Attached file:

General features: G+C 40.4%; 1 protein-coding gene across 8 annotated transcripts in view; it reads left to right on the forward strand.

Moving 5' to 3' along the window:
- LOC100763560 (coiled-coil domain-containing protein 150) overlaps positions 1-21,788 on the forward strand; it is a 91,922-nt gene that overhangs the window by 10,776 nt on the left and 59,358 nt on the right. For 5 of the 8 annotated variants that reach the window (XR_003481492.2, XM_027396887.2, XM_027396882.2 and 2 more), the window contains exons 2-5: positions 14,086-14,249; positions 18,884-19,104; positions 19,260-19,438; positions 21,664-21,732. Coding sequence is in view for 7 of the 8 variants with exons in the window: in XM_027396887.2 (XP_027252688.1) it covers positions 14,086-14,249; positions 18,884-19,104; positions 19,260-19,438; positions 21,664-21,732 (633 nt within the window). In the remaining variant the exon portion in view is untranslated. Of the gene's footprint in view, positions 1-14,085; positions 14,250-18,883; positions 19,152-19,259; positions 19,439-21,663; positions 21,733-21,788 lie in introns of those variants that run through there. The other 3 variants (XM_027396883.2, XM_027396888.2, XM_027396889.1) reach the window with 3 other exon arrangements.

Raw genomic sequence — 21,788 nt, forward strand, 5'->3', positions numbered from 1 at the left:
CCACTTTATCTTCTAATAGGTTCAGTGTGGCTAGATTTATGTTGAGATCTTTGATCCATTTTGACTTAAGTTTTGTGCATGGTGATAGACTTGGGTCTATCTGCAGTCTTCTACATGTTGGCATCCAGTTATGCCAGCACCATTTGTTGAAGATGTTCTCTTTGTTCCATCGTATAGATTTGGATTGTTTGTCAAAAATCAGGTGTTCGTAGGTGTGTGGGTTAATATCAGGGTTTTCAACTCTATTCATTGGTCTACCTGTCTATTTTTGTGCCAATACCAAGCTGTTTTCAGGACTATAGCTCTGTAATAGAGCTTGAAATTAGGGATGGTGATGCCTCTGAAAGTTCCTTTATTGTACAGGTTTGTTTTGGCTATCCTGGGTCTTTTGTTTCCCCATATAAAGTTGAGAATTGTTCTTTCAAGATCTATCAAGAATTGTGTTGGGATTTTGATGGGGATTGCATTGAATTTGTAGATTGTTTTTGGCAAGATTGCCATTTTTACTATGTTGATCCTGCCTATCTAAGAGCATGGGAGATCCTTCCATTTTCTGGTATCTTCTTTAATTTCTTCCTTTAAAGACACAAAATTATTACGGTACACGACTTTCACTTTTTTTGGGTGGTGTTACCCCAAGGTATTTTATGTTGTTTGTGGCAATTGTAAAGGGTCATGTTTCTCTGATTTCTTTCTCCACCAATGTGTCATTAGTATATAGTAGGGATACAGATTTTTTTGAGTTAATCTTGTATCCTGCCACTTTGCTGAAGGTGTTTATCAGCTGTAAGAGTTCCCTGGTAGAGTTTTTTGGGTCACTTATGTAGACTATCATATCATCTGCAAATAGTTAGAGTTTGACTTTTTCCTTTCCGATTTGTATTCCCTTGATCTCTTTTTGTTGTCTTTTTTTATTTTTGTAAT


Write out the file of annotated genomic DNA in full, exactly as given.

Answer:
General features: G+C 40.4%; 1 protein-coding gene across 8 annotated transcripts in view; it reads left to right on the forward strand.

Moving 5' to 3' along the window:
- LOC100763560 (coiled-coil domain-containing protein 150) overlaps positions 1-21,788 on the forward strand; it is a 91,922-nt gene that overhangs the window by 10,776 nt on the left and 59,358 nt on the right. For 5 of the 8 annotated variants that reach the window (XR_003481492.2, XM_027396887.2, XM_027396882.2 and 2 more), the window contains exons 2-5: positions 14,086-14,249; positions 18,884-19,104; positions 19,260-19,438; positions 21,664-21,732. Coding sequence is in view for 7 of the 8 variants with exons in the window: in XM_027396887.2 (XP_027252688.1) it covers positions 14,086-14,249; positions 18,884-19,104; positions 19,260-19,438; positions 21,664-21,732 (633 nt within the window). In the remaining variant the exon portion in view is untranslated. Of the gene's footprint in view, positions 1-14,085; positions 14,250-18,883; positions 19,152-19,259; positions 19,439-21,663; positions 21,733-21,788 lie in introns of those variants that run through there. The other 3 variants (XM_027396883.2, XM_027396888.2, XM_027396889.1) reach the window with 3 other exon arrangements.

Raw genomic sequence — 21,788 nt, forward strand, 5'->3', positions numbered from 1 at the left:
CCACTTTATCTTCTAATAGGTTCAGTGTGGCTAGATTTATGTTGAGATCTTTGATCCATTTTGACTTAAGTTTTGTGCATGGTGATAGACTTGGGTCTATCTGCAGTCTTCTACATGTTGGCATCCAGTTATGCCAGCACCATTTGTTGAAGATGTTCTCTTTGTTCCATCGTATAGATTTGGATTGTTTGTCAAAAATCAGGTGTTCGTAGGTGTGTGGGTTAATATCAGGGTTTTCAACTCTATTCATTGGTCTACCTGTCTATTTTTGTGCCAATACCAAGCTGTTTTCAGGACTATAGCTCTGTAATAGAGCTTGAAATTAGGGATGGTGATGCCTCTGAAAGTTCCTTTATTGTACAGGTTTGTTTTGGCTATCCTGGGTCTTTTGTTTCCCCATATAAAGTTGAGAATTGTTCTTTCAAGATCTATCAAGAATTGTGTTGGGATTTTGATGGGGATTGCATTGAATTTGTAGATTGTTTTTGGCAAGATTGCCATTTTTACTATGTTGATCCTGCCTATCTAAGAGCATGGGAGATCCTTCCATTTTCTGGTATCTTCTTTAATTTCTTCCTTTAAAGACACAAAATTATTACGGTACACGACTTTCACTTTTTTTGGGTGGTGTTACCCCAAGGTATTTTATGTTGTTTGTGGCAATTGTAAAGGGTCATGTTTCTCTGATTTCTTTCTCCACCAATGTGTCATTAGTATATAGTAGGGATACAGATTTTTTTGAGTTAATCTTGTATCCTGCCACTTTGCTGAAGGTGTTTATCAGCTGTAAGAGTTCCCTGGTAGAGTTTTTTGGGTCACTTATGTAGACTATCATATCATCTGCAAATAGTTAGAGTTTGACTTTTTCCTTTCCGATTTGTATTCCCTTGATCTCTTTTTGTTGTCTTTTTTTATTTTTGTAAT